Public ban on walkies to stop 'foul' play?
PUBLISHED: 15:41 03 May 2006 | UPDATED: 09:13 24 May 2010
MEMBERS of the public could be banned from Nailsea's playing fields if irresponsible dog owners fail to clean up their act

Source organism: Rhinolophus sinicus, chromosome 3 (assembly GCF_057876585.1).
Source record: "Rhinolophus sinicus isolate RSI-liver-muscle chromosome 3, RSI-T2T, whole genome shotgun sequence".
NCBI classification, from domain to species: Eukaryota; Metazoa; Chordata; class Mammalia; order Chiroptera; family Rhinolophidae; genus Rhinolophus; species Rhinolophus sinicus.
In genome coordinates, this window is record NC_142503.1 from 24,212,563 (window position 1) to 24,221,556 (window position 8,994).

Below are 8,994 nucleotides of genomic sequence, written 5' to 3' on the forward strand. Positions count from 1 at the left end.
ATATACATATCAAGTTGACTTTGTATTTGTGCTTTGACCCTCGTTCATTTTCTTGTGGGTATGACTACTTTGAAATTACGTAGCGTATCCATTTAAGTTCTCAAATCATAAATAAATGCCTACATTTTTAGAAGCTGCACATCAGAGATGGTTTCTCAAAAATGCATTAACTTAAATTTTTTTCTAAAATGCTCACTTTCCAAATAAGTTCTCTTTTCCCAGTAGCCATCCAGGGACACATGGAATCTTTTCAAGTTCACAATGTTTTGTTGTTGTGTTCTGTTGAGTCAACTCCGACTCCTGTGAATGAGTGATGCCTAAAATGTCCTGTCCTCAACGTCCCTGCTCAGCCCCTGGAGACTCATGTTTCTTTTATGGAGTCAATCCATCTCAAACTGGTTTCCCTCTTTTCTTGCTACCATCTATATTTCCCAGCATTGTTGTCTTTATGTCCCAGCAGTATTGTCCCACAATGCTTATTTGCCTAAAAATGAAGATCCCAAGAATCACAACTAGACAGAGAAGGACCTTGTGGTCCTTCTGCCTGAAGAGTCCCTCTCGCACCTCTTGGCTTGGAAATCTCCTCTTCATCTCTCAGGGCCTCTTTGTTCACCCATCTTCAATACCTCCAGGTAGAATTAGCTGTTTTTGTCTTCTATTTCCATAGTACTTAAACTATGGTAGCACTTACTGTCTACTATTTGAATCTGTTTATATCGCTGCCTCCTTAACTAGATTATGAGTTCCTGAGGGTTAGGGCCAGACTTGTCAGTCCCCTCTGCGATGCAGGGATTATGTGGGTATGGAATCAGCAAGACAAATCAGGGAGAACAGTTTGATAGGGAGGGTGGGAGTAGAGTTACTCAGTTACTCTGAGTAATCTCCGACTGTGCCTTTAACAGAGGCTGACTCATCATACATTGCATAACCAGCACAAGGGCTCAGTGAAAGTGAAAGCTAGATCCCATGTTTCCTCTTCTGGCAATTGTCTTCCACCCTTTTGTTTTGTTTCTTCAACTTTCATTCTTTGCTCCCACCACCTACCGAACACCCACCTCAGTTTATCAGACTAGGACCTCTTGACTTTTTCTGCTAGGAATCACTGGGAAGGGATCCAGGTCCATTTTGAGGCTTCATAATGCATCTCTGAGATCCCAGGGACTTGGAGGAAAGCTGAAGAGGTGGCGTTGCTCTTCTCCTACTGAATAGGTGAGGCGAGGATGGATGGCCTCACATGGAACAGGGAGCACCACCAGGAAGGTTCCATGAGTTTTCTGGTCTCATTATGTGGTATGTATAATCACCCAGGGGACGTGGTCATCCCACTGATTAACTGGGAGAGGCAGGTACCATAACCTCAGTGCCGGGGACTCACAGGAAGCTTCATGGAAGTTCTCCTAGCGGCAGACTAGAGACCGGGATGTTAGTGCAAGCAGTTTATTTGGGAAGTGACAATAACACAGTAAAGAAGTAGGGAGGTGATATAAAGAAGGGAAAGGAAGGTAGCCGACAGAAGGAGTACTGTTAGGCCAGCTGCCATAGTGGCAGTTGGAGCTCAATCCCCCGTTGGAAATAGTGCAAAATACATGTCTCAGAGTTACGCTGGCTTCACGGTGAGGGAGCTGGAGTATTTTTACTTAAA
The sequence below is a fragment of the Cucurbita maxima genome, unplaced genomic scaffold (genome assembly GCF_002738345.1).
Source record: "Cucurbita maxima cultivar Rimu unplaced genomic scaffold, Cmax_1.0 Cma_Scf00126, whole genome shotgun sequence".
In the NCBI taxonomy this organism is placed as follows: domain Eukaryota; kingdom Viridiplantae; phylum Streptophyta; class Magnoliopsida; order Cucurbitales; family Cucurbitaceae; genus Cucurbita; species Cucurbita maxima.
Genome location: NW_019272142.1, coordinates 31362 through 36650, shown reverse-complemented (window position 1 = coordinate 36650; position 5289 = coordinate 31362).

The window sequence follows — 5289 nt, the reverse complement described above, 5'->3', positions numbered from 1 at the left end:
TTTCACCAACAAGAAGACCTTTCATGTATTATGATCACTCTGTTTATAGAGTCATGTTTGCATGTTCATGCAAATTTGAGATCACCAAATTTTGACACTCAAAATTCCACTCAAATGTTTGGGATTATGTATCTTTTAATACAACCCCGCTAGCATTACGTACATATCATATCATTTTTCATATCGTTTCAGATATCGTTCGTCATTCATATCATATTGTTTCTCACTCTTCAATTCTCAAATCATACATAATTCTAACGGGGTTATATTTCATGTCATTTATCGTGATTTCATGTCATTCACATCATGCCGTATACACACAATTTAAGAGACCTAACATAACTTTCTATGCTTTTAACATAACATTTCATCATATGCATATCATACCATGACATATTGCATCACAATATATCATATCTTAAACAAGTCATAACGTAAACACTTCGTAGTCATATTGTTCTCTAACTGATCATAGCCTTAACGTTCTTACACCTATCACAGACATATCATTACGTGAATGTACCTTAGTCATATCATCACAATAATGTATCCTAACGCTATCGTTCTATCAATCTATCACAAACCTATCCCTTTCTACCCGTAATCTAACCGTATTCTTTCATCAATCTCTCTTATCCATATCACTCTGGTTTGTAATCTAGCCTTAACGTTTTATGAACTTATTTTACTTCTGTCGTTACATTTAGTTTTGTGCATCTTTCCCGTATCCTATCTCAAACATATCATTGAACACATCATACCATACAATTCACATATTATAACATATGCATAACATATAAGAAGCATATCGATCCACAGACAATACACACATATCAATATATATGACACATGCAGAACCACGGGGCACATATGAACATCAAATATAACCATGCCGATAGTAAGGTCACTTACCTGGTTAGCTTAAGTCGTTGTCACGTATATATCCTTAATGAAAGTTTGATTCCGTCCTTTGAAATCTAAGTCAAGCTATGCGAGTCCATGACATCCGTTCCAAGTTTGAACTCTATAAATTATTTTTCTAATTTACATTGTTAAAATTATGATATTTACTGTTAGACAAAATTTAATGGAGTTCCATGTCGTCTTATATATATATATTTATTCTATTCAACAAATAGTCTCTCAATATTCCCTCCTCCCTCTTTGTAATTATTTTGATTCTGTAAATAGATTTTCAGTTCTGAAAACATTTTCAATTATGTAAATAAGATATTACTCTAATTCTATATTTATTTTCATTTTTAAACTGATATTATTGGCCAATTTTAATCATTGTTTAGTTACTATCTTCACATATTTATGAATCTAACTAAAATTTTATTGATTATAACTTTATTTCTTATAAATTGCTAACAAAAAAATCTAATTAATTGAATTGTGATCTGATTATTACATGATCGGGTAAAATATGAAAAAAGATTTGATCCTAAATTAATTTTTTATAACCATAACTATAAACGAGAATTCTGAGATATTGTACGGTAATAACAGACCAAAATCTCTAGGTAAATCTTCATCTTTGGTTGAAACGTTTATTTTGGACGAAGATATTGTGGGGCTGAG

MEMBERS of the public could be banned from Nailsea's playing fields if irresponsible dog owners fail to clean up their act.Throughout the year, The Grove and Greenfield Crescent play host to dozens of official junior and senior football and cricket matches, as well as ad hoc games. Bylaws are in force which require dog owners to keep their pets on a lead when exercising them on the playing fields. But reckless dog owners are flouting the regulations and allowing their pets to foul the football pitches and cricket squares and a groundsman has to clear up the piles of dog mess left behind.But because of the potential health risk posed by the faeces, Nailsea Playing Fields Association is considering barring members of the public from the playing fields.Maureen Brady, chairman of Nailsea Playing Fields Association, said: "There are bylaws requiring dogs to be kept on leads, and signs reminding people about them, but dog owners persist in flouting them."Residual dog mess, even if the owner has used a scoop, presents a health hazard."Members of the committee have to consider if they are willing to run that risk for members of the sports fraternity and the public. There are plenty of other places nearby where dog owners could walk their pets and we would urge them to use those."But if people won't co-operate, we'll have to apply for a footpath diversion order to stop members of the public from walking across the playing fields."We don't want to do it. It would be a last resort. But health and safety has to be our primary concern."Dog faeces can contain the eggs of the roundworm, toxocara, which can survive in the soil for years and, if ingested or inhaled by humans, can cause eye, liver, brain and respiratory problems.